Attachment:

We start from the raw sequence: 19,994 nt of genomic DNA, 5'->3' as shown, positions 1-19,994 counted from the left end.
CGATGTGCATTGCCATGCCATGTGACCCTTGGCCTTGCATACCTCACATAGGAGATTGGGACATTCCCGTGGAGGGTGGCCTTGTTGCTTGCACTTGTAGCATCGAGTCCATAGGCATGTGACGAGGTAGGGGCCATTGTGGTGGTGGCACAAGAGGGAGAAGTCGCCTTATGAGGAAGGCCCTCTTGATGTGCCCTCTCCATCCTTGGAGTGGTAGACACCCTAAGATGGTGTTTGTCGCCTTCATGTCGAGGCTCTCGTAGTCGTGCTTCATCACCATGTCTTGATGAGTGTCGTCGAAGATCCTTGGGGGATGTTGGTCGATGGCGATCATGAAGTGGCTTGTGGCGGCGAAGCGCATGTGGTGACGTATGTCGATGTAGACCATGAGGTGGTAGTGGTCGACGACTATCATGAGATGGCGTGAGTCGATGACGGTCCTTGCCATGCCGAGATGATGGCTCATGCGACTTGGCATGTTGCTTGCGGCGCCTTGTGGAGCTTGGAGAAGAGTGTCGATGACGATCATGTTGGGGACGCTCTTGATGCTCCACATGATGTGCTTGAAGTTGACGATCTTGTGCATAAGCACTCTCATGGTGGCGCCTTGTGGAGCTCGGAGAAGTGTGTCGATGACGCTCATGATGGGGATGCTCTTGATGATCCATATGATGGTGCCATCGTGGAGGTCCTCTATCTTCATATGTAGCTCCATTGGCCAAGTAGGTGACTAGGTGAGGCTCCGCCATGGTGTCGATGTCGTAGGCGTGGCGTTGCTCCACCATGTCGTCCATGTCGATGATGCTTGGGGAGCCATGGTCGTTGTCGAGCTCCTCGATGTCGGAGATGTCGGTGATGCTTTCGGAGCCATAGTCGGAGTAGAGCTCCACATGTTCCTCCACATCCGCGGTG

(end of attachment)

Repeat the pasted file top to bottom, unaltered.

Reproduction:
We start from the raw sequence: 19,994 nt of genomic DNA, 5'->3' as shown, positions 1-19,994 counted from the left end.
CGATGTGCATTGCCATGCCATGTGACCCTTGGCCTTGCATACCTCACATAGGAGATTGGGACATTCCCGTGGAGGGTGGCCTTGTTGCTTGCACTTGTAGCATCGAGTCCATAGGCATGTGACGAGGTAGGGGCCATTGTGGTGGTGGCACAAGAGGGAGAAGTCGCCTTATGAGGAAGGCCCTCTTGATGTGCCCTCTCCATCCTTGGAGTGGTAGACACCCTAAGATGGTGTTTGTCGCCTTCATGTCGAGGCTCTCGTAGTCGTGCTTCATCACCATGTCTTGATGAGTGTCGTCGAAGATCCTTGGGGGATGTTGGTCGATGGCGATCATGAAGTGGCTTGTGGCGGCGAAGCGCATGTGGTGACGTATGTCGATGTAGACCATGAGGTGGTAGTGGTCGACGACTATCATGAGATGGCGTGAGTCGATGACGGTCCTTGCCATGCCGAGATGATGGCTCATGCGACTTGGCATGTTGCTTGCGGCGCCTTGTGGAGCTTGGAGAAGAGTGTCGATGACGATCATGTTGGGGACGCTCTTGATGCTCCACATGATGTGCTTGAAGTTGACGATCTTGTGCATAAGCACTCTCATGGTGGCGCCTTGTGGAGCTCGGAGAAGTGTGTCGATGACGCTCATGATGGGGATGCTCTTGATGATCCATATGATGGTGCCATCGTGGAGGTCCTCTATCTTCATATGTAGCTCCATTGGCCAAGTAGGTGACTAGGTGAGGCTCCGCCATGGTGTCGATGTCGTAGGCGTGGCGTTGCTCCACCATGTCGTCCATGTCGATGATGCTTGGGGAGCCATGGTCGTTGTCGAGCTCCTCGATGTCGGAGATGTCGGTGATGCTTTCGGAGCCATAGTCGGAGTAGAGCTCCACATGTTCCTCCACATCCGCGGTG